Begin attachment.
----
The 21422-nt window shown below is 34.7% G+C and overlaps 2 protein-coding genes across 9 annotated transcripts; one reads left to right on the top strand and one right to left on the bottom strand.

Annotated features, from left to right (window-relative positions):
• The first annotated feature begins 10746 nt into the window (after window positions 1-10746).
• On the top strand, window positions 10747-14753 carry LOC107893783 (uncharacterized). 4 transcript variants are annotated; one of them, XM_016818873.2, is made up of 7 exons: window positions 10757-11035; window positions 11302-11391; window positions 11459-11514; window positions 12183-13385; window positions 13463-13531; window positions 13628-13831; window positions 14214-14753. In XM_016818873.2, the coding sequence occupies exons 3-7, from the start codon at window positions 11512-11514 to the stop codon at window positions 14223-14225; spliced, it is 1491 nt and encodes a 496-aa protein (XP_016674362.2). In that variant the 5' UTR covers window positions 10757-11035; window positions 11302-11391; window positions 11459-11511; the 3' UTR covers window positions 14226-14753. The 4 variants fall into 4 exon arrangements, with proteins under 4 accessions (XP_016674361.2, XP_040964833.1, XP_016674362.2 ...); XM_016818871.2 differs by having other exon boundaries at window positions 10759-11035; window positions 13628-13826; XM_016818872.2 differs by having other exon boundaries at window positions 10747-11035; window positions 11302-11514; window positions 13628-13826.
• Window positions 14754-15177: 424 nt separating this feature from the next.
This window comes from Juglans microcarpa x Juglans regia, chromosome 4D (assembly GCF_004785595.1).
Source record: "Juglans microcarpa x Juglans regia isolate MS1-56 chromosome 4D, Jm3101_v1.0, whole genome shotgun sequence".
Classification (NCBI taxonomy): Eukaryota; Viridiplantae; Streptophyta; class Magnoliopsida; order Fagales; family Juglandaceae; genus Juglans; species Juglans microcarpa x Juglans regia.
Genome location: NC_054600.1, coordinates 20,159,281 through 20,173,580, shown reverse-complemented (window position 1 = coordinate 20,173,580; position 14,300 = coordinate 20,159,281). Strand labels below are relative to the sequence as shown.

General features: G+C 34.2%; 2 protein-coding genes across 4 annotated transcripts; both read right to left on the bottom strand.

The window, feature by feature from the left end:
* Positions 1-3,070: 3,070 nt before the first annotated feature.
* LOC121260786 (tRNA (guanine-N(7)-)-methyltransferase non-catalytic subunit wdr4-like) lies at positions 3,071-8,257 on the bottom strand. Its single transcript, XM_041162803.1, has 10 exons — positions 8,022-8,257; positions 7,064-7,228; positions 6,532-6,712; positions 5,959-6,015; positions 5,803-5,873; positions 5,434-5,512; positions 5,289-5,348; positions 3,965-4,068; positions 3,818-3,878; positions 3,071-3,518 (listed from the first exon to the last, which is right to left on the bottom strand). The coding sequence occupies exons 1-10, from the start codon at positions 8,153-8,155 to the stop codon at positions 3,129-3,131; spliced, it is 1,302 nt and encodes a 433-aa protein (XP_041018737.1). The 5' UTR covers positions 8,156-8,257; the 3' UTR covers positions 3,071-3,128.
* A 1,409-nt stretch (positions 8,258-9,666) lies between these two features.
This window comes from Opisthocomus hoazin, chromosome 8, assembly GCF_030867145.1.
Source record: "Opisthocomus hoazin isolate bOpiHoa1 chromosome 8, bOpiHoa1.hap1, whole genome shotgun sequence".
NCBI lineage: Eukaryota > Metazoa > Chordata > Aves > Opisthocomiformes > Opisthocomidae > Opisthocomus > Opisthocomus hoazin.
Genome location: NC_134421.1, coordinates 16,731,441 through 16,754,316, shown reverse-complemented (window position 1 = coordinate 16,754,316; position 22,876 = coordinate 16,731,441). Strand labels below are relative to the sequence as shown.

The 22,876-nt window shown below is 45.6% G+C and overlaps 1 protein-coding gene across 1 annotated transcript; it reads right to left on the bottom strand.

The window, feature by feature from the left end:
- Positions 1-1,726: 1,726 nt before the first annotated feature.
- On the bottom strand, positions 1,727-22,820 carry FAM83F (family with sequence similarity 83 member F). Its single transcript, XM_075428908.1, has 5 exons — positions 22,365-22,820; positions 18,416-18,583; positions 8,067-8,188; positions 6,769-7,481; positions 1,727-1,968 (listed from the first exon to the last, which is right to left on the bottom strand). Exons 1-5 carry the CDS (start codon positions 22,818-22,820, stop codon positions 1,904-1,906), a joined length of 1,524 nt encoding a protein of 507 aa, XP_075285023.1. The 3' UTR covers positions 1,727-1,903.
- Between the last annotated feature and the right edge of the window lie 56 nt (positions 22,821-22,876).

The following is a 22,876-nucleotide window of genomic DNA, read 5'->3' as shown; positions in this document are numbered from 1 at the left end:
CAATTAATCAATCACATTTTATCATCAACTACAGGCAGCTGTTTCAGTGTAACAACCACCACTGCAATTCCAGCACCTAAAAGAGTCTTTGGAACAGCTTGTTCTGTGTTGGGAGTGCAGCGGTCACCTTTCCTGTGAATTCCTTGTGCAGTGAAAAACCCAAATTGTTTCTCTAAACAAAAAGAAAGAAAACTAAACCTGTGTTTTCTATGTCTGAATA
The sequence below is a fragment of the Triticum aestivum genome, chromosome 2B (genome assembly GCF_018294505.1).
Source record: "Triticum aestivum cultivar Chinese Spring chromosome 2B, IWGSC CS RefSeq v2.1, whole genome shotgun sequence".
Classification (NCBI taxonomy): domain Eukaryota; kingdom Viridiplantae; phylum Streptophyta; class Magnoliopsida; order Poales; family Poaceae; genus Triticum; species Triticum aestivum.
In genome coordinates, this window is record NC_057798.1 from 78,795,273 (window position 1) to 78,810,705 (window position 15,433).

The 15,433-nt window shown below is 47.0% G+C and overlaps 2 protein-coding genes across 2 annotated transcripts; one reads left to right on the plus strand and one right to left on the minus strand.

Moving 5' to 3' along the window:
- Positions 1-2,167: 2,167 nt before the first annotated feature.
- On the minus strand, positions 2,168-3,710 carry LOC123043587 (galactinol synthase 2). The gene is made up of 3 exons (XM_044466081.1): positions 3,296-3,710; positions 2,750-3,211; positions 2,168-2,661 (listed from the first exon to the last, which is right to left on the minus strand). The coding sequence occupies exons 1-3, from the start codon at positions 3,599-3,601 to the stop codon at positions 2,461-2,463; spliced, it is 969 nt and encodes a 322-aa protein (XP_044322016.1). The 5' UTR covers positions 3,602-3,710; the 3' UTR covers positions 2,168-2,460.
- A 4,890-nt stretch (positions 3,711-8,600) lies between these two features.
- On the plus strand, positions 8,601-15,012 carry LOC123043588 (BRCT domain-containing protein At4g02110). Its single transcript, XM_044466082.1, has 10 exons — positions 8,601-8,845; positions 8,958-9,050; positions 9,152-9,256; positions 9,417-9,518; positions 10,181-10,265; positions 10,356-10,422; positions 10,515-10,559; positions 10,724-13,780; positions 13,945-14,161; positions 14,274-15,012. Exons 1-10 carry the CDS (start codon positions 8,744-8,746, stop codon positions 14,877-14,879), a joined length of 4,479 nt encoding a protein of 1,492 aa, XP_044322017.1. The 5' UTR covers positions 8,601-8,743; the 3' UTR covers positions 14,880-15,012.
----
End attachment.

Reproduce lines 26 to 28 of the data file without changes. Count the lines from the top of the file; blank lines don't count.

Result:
The sequence below is a fragment of the Triticum aestivum genome, chromosome 2B (genome assembly GCF_018294505.1).
Source record: "Triticum aestivum cultivar Chinese Spring chromosome 2B, IWGSC CS RefSeq v2.1, whole genome shotgun sequence".
Classification (NCBI taxonomy): domain Eukaryota; kingdom Viridiplantae; phylum Streptophyta; class Magnoliopsida; order Poales; family Poaceae; genus Triticum; species Triticum aestivum.